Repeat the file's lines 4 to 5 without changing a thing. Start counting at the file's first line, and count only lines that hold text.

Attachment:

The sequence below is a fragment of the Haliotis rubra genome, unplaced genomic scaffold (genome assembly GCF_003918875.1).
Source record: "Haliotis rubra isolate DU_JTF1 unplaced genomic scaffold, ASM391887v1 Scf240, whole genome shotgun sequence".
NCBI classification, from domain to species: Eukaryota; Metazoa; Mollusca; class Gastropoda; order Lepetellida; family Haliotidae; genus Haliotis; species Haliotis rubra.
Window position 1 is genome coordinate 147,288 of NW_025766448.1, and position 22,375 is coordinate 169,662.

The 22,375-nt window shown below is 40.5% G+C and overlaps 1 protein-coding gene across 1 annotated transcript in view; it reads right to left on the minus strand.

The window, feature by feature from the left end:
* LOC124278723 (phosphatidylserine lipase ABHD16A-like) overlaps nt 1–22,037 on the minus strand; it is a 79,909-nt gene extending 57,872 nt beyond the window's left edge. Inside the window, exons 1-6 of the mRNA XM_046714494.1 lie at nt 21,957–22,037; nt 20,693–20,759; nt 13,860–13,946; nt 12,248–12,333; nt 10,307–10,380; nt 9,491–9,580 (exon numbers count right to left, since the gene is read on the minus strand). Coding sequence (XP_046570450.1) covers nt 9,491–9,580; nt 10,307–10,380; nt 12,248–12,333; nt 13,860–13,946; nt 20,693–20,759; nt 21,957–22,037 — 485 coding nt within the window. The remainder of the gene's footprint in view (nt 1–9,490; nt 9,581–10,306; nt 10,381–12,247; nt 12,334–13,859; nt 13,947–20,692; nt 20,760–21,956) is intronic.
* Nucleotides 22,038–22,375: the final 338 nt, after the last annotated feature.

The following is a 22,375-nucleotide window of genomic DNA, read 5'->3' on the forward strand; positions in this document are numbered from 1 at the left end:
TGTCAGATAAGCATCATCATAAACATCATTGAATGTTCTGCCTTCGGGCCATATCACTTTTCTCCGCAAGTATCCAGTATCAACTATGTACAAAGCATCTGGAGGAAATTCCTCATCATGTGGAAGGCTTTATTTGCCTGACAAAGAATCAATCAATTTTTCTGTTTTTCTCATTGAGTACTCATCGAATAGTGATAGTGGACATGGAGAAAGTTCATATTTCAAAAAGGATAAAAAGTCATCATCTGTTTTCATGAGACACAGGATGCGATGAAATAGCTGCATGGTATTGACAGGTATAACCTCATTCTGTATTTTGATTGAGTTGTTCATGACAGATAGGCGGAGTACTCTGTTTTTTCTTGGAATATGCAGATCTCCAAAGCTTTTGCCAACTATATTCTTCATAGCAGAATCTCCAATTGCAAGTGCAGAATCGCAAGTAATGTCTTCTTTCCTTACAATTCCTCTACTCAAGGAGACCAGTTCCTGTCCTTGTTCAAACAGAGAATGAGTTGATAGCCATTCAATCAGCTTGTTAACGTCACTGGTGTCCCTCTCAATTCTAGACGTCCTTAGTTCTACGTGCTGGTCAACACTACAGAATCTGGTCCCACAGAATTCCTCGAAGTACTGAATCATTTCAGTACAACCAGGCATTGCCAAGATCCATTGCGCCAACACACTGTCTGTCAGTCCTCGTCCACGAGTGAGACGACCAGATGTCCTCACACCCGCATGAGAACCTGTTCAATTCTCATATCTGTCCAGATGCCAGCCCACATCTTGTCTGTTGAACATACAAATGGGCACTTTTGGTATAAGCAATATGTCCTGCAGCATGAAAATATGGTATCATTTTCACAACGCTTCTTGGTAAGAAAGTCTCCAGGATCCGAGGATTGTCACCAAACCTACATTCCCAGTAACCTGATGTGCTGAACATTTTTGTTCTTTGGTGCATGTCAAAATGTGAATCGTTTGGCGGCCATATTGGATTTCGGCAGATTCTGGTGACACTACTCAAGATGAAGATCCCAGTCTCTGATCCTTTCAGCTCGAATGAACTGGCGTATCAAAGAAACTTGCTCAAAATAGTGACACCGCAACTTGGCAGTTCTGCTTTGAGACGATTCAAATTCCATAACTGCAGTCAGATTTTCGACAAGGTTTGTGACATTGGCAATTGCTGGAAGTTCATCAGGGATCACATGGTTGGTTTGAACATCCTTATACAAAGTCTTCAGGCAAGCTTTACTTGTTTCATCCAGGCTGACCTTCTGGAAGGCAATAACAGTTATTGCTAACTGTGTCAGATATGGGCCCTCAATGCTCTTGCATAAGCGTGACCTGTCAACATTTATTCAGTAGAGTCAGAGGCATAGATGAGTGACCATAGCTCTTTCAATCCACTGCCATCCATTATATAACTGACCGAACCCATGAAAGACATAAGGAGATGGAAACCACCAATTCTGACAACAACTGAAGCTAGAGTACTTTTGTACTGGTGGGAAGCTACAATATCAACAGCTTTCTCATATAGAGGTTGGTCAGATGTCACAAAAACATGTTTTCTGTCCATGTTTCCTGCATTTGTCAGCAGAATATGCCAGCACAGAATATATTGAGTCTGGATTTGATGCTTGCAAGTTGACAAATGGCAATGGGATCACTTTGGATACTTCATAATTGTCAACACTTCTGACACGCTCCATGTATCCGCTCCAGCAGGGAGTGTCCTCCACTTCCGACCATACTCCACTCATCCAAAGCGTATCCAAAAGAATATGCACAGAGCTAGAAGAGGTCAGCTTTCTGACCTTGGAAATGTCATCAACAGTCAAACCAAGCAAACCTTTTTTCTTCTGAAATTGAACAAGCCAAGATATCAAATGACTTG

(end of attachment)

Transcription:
Window position 1 is genome coordinate 147,288 of NW_025766448.1, and position 22,375 is coordinate 169,662.

The 22,375-nt window shown below is 40.5% G+C and overlaps 1 protein-coding gene across 1 annotated transcript in view; it reads right to left on the minus strand.